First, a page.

Culture Clips: The Black Hole

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black hole

Last week, Culture Clips noted that Epic Games was being sued because its wildly popular online game, Fortnite, was allegedly as addictive as cocaine. You’d think that Epic might have a vested interest in saying, “Nah, you’re overreacting.” Instead, the game maker seemed to set out to prove just how right that little ol’ lawsuit is.

The cataclysm came about this weekend, when Fortnite was set to close down Season 10 and launch, gamers suspected, Season 11. But no. Instead of Fortnite players being able to, y’know, play Fortnite, they simply watched a livestream video of a black hole. For 40 hours.

Fans, especially young ones, responded how a cynic might expect: with sobs, screams, profanity and occasional violence. Some more introspective gamers spent their Fortnight-less time trying to interpret the barely visible digits that would occasionally flash onscreen. (One intrepid sleuth believed it was the location of a real-life “crab cave.”) Others simply fell asleep at their computer terminals, waiting for the game to come back online.

 

Which, eventually, the game did. And there was much rejoicing. The black hole wasn’t a literal black hole, of course, but rather a cagey marketing stunt for the beginning of Fortnite’s second chapter. But culture is full of many other metaphorical black holes that aren’t as easy to escape.

Many are discussing Elton John’s new autobiography Me, in which the Rocket Man unpacks his most outrageous excesses (such as buying a full-scale model of a T-Rex), pathos-filled moments (including his attempt to commit suicide by sticking his head in an oven and turning the gas on, but leaving all the windows open) and a combination of both. He discusses how, for instance, he trashed a hotel room and slugged his manager/lover John Reid in the aftermath of his video to “I’m Still Standing.” The next morning, he didn’t remember a thing, and he said, “No one dared say anything, because of who I was.”

John describes his early decades of celebrity as a near black hole of wanton, meaningless excess with no one to stop or even slow his worst impulses. “Sudden fame is a hollow, shallow and dangerous thing, its dark, seductive powers no substitute for true love or real friendship,” he writes.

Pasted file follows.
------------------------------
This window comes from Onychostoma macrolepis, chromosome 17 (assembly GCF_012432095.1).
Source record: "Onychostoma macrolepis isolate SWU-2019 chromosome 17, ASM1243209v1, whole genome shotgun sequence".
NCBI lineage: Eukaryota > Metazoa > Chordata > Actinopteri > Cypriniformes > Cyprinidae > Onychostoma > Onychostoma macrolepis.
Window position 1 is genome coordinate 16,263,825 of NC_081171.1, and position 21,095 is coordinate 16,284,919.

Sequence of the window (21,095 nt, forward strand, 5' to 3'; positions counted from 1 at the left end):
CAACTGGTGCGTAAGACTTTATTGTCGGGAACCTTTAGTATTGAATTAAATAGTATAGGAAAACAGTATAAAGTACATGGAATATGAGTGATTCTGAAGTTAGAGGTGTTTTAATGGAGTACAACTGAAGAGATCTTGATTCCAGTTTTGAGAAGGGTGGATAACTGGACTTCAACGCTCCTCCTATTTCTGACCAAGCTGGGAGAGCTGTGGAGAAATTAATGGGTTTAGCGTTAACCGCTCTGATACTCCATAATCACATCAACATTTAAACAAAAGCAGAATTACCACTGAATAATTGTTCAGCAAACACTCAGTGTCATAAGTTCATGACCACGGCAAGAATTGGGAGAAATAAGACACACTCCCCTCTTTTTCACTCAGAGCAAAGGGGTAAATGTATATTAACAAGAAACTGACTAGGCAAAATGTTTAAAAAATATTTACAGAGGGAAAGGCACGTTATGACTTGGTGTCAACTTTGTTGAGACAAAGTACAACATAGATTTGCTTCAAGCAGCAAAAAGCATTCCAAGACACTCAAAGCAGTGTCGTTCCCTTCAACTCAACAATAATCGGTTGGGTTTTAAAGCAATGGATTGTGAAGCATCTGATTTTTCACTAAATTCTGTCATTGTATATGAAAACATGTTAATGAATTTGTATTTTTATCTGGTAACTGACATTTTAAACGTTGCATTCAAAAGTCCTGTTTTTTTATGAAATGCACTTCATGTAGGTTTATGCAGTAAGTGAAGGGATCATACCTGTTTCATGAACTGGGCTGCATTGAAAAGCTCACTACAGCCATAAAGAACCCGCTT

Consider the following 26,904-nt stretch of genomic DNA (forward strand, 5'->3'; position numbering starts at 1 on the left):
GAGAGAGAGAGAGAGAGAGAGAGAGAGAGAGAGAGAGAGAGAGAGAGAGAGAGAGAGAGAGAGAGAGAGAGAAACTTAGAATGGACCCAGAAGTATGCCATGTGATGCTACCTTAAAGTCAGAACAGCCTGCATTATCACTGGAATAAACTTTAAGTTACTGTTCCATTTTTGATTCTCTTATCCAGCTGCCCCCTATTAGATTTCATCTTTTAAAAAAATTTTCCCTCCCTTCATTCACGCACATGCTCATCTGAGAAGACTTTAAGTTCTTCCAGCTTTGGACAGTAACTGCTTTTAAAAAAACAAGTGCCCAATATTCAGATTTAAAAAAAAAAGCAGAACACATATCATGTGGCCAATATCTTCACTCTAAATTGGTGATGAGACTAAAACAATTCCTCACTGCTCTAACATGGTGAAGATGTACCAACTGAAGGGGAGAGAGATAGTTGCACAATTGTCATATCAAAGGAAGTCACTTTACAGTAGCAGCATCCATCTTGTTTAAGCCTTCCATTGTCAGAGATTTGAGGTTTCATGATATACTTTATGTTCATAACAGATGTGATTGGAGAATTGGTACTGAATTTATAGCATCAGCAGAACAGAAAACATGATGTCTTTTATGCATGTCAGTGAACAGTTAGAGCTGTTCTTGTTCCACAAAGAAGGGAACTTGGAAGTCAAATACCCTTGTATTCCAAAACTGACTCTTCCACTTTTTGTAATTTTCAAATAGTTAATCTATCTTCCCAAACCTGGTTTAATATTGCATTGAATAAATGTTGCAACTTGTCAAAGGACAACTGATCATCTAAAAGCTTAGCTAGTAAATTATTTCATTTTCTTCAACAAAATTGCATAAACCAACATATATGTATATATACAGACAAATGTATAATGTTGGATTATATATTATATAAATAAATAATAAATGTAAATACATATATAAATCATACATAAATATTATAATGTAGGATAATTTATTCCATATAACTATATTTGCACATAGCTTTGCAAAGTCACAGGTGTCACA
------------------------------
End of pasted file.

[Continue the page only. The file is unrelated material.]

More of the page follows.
In completely and utterly unrelated news, Stranger Things’ Maya Hawke described her own life of sudden fame on Instagram recently: Wearing nothing but a jacket and some glitter (according to Fox News), she told her followers that being a movie star is “very glamorous and sexy and everybody wants to sleep with you and kiss you all the time and people give you lots of free food and free clothes and free alcohol, and basically I never have to pay for a thing myself.” She ends the video by announcing, “I’m drunk right now.”

Meanwhile, Miley Cyrus is turning on those who’ve criticized her for her rapid exchange of romantic partners. (Her seven-month marriage to Liam Hemsworth ended as she was cozying up to Kaitlynn Carter; that couple broke up a month later as Cyrus transitioned to Cody Simpson, whom she may have split from by the time you finish reading this paragraph.) She insists there’s a double standard in the celebrity dating world. On Twitter, she wrote:

Men (especially successful ones) are RARELY slut shamed. They move on from one beautiful young woman to the next MOST times without consequence. They are usually referred to as ‘legends,’ ‘heart throbs,’ ‘G,’ ‘Ladies Man,’ etc…. where women are called sluts/w—-s!

Libra, Facebook’s much ballyhooed digital currency, suffered from a raft of “It’s not me, it’s you” breakups recently, too. Seven high-profile partners (including Visa, Mastercard and PayPal) have now backed away from their involvement, leaving Libra teetering above a black hole of obsolescence.

Smoking seems to be a black hole of health issues, according to some. (Which technically means that it’s completely empty of health issues, but work with me here.) Even light smokers—those who smoke fewer than five cigarettes a day—do as much damage to their lungs as those who consume a whole pack, according to new research. Vaping’s hardly better, experts say, with almost 1,300 people in the U.S. suffering from serious illness connected to the habit. (The New York Times offers a harrowing profile of one such user.) Other researchers are diving through dumpsters to investigate what teens are actually using. E-cigs are wildly popular, according to teens’ literal trash, with 99% of e-cig caps being a flavor other than tobacco. Meanwhile, a new PSA suggests that tackle football is just as dangerous as lighting up for youngsters.

Who’s not in a black hole? Lauren Daigle, that’s who. Still topping the Christian charts with “You Say,” Daigle followed that up with a boatload of the Gospel Music Association’s Dove Awards—including artist, song and pop/contemporary album of the year honors. Oh, and she introduced more of the secular world to her God-given pipes on Late Night with Seth Meyers, too.

Finally, I regret to inform you that robots are now capable of solving Rubik’s Cube. Can robots capable of writing Christian movie reviews be far behind?

If you’ll excuse me, I’ll just hide in a hole now. A black one.

Who wrote this?

Paul Asay has been writing for Plugged In since 2007 and loves superheroes and finding God in unexpected places. In addition, Paul has also written several books, with his newest—Burning Bush 2.0—recently published by Abingdon Press. When Paul’s not reviewing movies, he hikes with his wife, Wendy, runs marathons with his grown kids, Colin and Emily, and beats back unruly houseplants. Follow him on Twitter @AsayPaul.

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